Part three: The Everyman Tri Gear Guide

<![CDATA[#pubdate {display:none;}]]>

For many triathletes, long before swimming and cycling, there was running. It's human nature. Right after those first tentative steps as toddlers, we lean forward and next thing you know, we're running to keep from falling.

Never has so much been written about such a natural activity. However, you still need gear. Thus, here is where we complete The Everyman Tri Gear Guide. After finishing the swim and bike legs of our gear-athlon, let's keep this ball rolling and move right to the run segment.

Running shoes

In the not-so-distant past I used to go to my local mall, stroll into any generic shoe store and purchase the coolest-looking and/or cheapest running shoe I could find. It would really depend on how much money I was willing to spend to look cool.

Trying out the shoe meant comparing how it looked with that day's outfit or walking around the store while the sales clerk anxiously waited to close the sale so he could take his daily Orange Julius break.

When it was all said and done, I'd shell out just under $100 for a pair of Nikes and walk out of the store wearing them. These shoes would eventually become my walking and running shoes until they wore out.

Today, I run (and only run) in my Saucony Omni something-or-other shoes and replace them every 300 to 400 miles. I do this because I finally stopped going to the mall to buy shoes.

Now, I go to a specialty running store. There, I receive a professional fitting by a sales clerk who actually looked like a runner. He had me run on a treadmill while recording my running stride with a camera. I learned all about pronation and supination (don't worry, they aren't contagious). After playing back the video, the Saucony's seemed to offer the best compromise of foot stability and support.

Are they cool? Sorta... more so now that I've learned how to correctly pronounce the brand name. What is cool is having healthy feet.

Running clothes

Over the last decade, running clothes have evolved from cotton T-shirts to highly technical, moister-wicking, bacteria-killing, ultra-light, non-rubbing, mega-cooling, modern marvels.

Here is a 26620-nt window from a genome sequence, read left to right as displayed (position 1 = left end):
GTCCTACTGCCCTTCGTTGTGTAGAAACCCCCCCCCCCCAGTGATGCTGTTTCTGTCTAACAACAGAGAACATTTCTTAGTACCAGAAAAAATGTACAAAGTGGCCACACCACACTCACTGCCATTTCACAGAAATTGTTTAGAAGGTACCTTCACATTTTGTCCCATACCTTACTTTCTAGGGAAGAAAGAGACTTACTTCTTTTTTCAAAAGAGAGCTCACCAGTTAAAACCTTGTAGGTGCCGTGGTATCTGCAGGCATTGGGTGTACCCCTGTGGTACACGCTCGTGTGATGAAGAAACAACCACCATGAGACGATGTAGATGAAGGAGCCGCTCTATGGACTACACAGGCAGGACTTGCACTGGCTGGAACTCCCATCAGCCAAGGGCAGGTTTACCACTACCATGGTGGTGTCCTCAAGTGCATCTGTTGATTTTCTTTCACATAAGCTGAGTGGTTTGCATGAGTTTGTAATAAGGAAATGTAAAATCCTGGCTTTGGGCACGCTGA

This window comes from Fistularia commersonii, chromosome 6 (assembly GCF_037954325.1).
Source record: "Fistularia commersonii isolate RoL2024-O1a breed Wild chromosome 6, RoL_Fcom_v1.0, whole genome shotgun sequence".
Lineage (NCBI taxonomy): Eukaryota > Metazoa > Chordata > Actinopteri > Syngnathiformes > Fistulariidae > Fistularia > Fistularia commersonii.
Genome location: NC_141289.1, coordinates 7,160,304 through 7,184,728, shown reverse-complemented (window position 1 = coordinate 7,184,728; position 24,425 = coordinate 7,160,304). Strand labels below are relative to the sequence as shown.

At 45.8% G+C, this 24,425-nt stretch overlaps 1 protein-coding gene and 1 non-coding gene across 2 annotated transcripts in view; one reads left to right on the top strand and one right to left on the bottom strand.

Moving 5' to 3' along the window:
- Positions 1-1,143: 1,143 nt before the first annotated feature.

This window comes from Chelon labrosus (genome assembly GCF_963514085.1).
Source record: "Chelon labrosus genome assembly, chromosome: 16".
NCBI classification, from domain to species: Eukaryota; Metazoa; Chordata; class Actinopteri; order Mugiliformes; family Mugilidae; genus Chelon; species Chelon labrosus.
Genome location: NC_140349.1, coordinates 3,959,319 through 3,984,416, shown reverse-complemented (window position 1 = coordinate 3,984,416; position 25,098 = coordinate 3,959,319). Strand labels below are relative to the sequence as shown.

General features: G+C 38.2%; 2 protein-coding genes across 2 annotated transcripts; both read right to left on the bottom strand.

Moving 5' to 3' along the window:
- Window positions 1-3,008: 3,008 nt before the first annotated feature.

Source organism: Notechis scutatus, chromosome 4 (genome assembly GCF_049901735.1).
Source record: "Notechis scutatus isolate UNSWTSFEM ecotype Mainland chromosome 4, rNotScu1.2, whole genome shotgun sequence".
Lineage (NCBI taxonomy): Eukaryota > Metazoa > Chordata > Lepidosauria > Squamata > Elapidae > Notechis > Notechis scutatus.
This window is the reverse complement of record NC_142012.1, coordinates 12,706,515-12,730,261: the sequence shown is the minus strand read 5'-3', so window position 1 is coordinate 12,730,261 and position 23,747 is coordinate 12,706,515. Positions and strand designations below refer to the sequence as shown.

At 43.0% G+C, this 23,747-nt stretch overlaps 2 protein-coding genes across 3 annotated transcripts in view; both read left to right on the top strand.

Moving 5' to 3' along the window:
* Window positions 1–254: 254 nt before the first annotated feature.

I say forget all that.

Nothing says 'force to be reckoned with' like a black concert T-shirt. Think 1970's Led Zeppelin, AC/DC or Iron Maiden -- because the more stuck-out tongues on the shirt, the better.

And yes, I am aware they make rock 'n roll cycling jerseys. The Pink Floyd -- Bike Parts jersey is pretty cool, and the Iron Maiden -- Don't Walk, Ride jersey screams two wheels of fury! But they aren't authentic. Your shirt needs to come from an actual concert (or at least a thrift store rack... you can make up something about not remembering the concert).

Of course, as with everything in the complex sport of triathlon, picking the right band is crucial. The shirt must be black; no other color will do. Showing up in a pink Lilith Fair shirt will only cause other triathletes to mistake you for a volunteer. If you can't find a Led Zeppelin shirt, you might try bands such as Def Leopard, Kiss or The Scorpions.

But beware; you don't want to fall into the trap of being perceived as a wuss. A line is crossed when you show up wearing an eighties hair band shirt. That means no Poison, no Cinderella and no Motley Crue -- no matter what you may have heard about what Pamela Anderson and Tommy Lee may or may not have done on camera. Save the hair band shirt for the Memorial Day 5K.

Sports watch/GPS/Heart rate monitor

Today's top triathletes all use the latest technology for real-time distance, pace, heart rate, caloric output and even altitude measurements. The latest technology in sport watches by manufactures like Garmin, Timex, Polar and even Nike now make it possible to monitor your body and environment like an astronaut on a moon walk.

But why do you need one?

Cycling and running without a heart rate monitor is like driving a car without a fuel gage -- while you may be able to accelerate, but you don't really know how much is left in the tank. It's nearly impossible to fine tune your own endurance engine without knowing your heart rate.

Besides, nothing says "I'm a serious endurance-sports competitor" like fiddling with your watch for 15 minutes before the run so you can get it calibrated correctly. And your neighbors will surely know you're a triathlete just by looking at the massive size of

There you have it, ladies and gentleman. The Everyman Tri Gear Guide is now complete. I suspect I'll see quite a few of you in the water and on the road, sporting your new looks. Just be sure to thank me for your newly acquired speed as you pass me by.

Roman Mica is a amateur Clydesdale triathlete who lives and races in Boulder, Colorado and has his own Web site; He is also one of the founding members of and last year had his first book published, entitled My Training Begins Tomorrow: The Everyman's Guide to IRONFIT Swimming, Cycling & Running.

Discuss This Article